What toll have the wanderings of the Jews taken on our national psyche? What consequences have there been to our spiritual and cultural identities as a result of centuries of globetrotting, usually out of urgent necessity rather than choice? Clearly, there must have been many dramatic and discernible effects. Today, in our own freely chosen migrations, it behooves us to learn the lessons of our history.

This week's parshah tells the story of Joseph's reunion with his family after some two decades of separation. Joseph is now viceroy of Egypt and sends for his father Jacob and the rest of the family, promising to support them all during the famine that was then gripping the region. Old father Jacob agrees to go down to Egypt but needs some Divine reassurance. G‑d provides such encouragement, telling Jacob to have no fear of descending to the land of the pharaohs.

Why was Jacob fearful and how were his anxieties allayed?

Commentaries offer a variety of answers. He was reluctant to leave the Holy Land and its special heavenly presence. Egypt was infamous as a morally depraved society. He was afraid of losing his children to an alien culture. He was already old and did not want to be buried in Egypt. Concerning all the above, G‑d reassured Jacob. And so he goes down and the rest is history.

But there was something particularly significant that he did before leaving. He sent Judah to establish the first Jewish Day School for the children. Jacob took what he considered to be a vital precaution to prevent any assimilation in Egypt. How best could he guarantee Jewish continuity and the spiritual and moral protection of his grandchildren? There could be no better way, no more effective tool than Jewish education. And so Judah formed the advance guard on the way down to the challenging cultural melting pot of Egypt.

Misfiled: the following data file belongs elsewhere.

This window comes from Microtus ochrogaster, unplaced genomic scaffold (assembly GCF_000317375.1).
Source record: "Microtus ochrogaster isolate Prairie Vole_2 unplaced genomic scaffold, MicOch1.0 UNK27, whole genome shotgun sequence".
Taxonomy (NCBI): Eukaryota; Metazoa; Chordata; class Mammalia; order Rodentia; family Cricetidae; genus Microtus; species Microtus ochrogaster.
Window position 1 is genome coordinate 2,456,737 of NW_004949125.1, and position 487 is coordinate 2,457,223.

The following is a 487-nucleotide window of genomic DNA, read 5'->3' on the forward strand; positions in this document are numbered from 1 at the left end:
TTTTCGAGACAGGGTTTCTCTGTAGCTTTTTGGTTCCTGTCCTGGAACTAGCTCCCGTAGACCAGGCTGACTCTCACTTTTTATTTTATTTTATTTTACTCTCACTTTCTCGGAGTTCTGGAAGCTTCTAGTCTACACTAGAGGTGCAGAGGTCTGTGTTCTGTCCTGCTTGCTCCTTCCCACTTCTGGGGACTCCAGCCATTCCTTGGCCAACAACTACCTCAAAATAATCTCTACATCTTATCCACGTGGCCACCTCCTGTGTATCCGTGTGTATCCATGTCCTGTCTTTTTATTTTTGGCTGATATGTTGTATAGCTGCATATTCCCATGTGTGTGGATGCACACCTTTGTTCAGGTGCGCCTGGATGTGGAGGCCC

How many of our grandparents declined invitations to leave Eastern Europe in the last century because America was a treifene medina (let me be kind and translate that as "an unkosher country")? A great many, I can tell you. My own zayde, Reb Yochonon Gordon, of blessed memory, refused to consider moving to the United States back in the 1930's, even though he already had three brothers there practicing as shochtim (ritual slaughterers) in New York. It wasn't until the previous Lubavitcher Rebbe promised him that his children would remain faithful to Torah and the chassidic way of life, and would even study in the Rebbe's yeshiva (a fanciful daydream at the time), that he agreed to put in his immigration papers. Thankfully, the dream was fulfilled when the Rebbe came to New York in 1940 and immediately founded a yeshiva where my uncles were among the first students.

Sadly, we know of too many children of pious European parents whose children did not fare well Jewishly in America. As religiously committed as their parents may have been, young people born and/or raised in the America of the early- to mid-20th century were all too often swept away by the dominant culture of the great melting pot. They were quickly Americanized and in the process jettisoned their parental values to embrace the popular culture of a tantalizing new world. It was the exceptional parent who was able to offer any meaningful resistance to this powerful societal trend. Few were creative enough to successfully communicate old world values in the context of the new social order.

Socially, professionally and economically, those young people did very well indeed, and in one generation became educated and successful though their parents were illiterate immigrants. But Jewishly? Not too many managed the transition that well. Those who remained faithful to their forefathers' way of life were generally those whose parents worried enough to do something about it. Who survived Jewishly in the end? Only those whose parents ensured a meaningful Jewish upbringing for their children, both in school and at home. It wasn't easy but there were the moral heroes and heroines who stood out at the risk of ridicule by the majority.

Jacob worried in Egypt, my grandfather worried in Europe and we need to worry today. Because history has shown that unless we are concerned enough to translate our anxieties into action, the children of Israel may become enchanted and mesmerized by prevailing civilizations. May we all have the strength to put work into the aspirations we have for our children and may we enjoy yiddishe nachas now and always.